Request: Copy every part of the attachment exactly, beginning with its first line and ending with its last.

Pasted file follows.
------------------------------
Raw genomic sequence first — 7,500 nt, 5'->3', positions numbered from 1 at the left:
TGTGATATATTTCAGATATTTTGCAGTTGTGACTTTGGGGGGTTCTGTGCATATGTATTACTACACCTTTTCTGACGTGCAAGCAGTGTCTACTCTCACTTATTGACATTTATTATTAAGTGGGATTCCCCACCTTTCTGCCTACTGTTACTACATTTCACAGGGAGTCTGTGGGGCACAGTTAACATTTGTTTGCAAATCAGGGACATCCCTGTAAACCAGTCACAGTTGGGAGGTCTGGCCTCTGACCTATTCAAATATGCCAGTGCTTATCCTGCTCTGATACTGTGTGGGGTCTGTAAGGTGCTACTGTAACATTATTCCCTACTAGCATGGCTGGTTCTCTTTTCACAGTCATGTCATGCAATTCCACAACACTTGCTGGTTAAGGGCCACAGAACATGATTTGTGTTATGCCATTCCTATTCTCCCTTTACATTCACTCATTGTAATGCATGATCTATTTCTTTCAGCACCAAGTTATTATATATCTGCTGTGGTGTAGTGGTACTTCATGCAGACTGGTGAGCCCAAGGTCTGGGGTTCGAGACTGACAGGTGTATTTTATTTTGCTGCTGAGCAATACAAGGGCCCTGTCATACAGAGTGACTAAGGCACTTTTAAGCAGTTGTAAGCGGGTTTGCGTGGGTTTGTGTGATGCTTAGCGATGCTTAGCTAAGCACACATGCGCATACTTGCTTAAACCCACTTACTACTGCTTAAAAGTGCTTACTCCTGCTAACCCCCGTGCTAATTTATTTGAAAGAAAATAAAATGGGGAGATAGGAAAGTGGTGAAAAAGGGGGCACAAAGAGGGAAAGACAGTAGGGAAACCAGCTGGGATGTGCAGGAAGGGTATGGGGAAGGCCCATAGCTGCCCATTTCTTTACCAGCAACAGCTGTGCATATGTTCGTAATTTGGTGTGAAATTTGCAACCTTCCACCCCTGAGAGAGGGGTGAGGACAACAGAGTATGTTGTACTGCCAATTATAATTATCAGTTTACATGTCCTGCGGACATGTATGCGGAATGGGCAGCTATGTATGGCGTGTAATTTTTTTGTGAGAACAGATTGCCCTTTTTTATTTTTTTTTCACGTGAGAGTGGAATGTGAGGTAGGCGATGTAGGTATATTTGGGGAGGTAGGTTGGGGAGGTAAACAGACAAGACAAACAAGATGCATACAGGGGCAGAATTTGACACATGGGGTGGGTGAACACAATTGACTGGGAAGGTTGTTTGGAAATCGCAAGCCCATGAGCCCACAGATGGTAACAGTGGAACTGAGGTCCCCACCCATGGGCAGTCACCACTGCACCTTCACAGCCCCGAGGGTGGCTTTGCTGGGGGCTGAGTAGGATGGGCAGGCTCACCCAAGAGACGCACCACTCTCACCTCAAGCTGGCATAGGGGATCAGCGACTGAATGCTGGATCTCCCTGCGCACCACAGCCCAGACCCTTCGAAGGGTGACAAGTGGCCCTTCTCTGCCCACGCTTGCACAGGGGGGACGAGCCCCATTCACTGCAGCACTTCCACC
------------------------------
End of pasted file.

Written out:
Raw genomic sequence first — 7,500 nt, 5'->3', positions numbered from 1 at the left:
TGTGATATATTTCAGATATTTTGCAGTTGTGACTTTGGGGGGTTCTGTGCATATGTATTACTACACCTTTTCTGACGTGCAAGCAGTGTCTACTCTCACTTATTGACATTTATTATTAAGTGGGATTCCCCACCTTTCTGCCTACTGTTACTACATTTCACAGGGAGTCTGTGGGGCACAGTTAACATTTGTTTGCAAATCAGGGACATCCCTGTAAACCAGTCACAGTTGGGAGGTCTGGCCTCTGACCTATTCAAATATGCCAGTGCTTATCCTGCTCTGATACTGTGTGGGGTCTGTAAGGTGCTACTGTAACATTATTCCCTACTAGCATGGCTGGTTCTCTTTTCACAGTCATGTCATGCAATTCCACAACACTTGCTGGTTAAGGGCCACAGAACATGATTTGTGTTATGCCATTCCTATTCTCCCTTTACATTCACTCATTGTAATGCATGATCTATTTCTTTCAGCACCAAGTTATTATATATCTGCTGTGGTGTAGTGGTACTTCATGCAGACTGGTGAGCCCAAGGTCTGGGGTTCGAGACTGACAGGTGTATTTTATTTTGCTGCTGAGCAATACAAGGGCCCTGTCATACAGAGTGACTAAGGCACTTTTAAGCAGTTGTAAGCGGGTTTGCGTGGGTTTGTGTGATGCTTAGCGATGCTTAGCTAAGCACACATGCGCATACTTGCTTAAACCCACTTACTACTGCTTAAAAGTGCTTACTCCTGCTAACCCCCGTGCTAATTTATTTGAAAGAAAATAAAATGGGGAGATAGGAAAGTGGTGAAAAAGGGGGCACAAAGAGGGAAAGACAGTAGGGAAACCAGCTGGGATGTGCAGGAAGGGTATGGGGAAGGCCCATAGCTGCCCATTTCTTTACCAGCAACAGCTGTGCATATGTTCGTAATTTGGTGTGAAATTTGCAACCTTCCACCCCTGAGAGAGGGGTGAGGACAACAGAGTATGTTGTACTGCCAATTATAATTATCAGTTTACATGTCCTGCGGACATGTATGCGGAATGGGCAGCTATGTATGGCGTGTAATTTTTTTGTGAGAACAGATTGCCCTTTTTTATTTTTTTTTCACGTGAGAGTGGAATGTGAGGTAGGCGATGTAGGTATATTTGGGGAGGTAGGTTGGGGAGGTAAACAGACAAGACAAACAAGATGCATACAGGGGCAGAATTTGACACATGGGGTGGGTGAACACAATTGACTGGGAAGGTTGTTTGGAAATCGCAAGCCCATGAGCCCACAGATGGTAACAGTGGAACTGAGGTCCCCACCCATGGGCAGTCACCACTGCACCTTCACAGCCCCGAGGGTGGCTTTGCTGGGGGCTGAGTAGGATGGGCAGGCTCACCCAAGAGACGCACCACTCTCACCTCAAGCTGGCATAGGGGATCAGCGACTGAATGCTGGATCTCCCTGCGCACCACAGCCCAGACCCTTCGAAGGGTGACAAGTGGCCCTTCTCTGCCCACGCTTGCACAGGGGGGACGAGCCCCATTCACTGCAGCACTTCCACC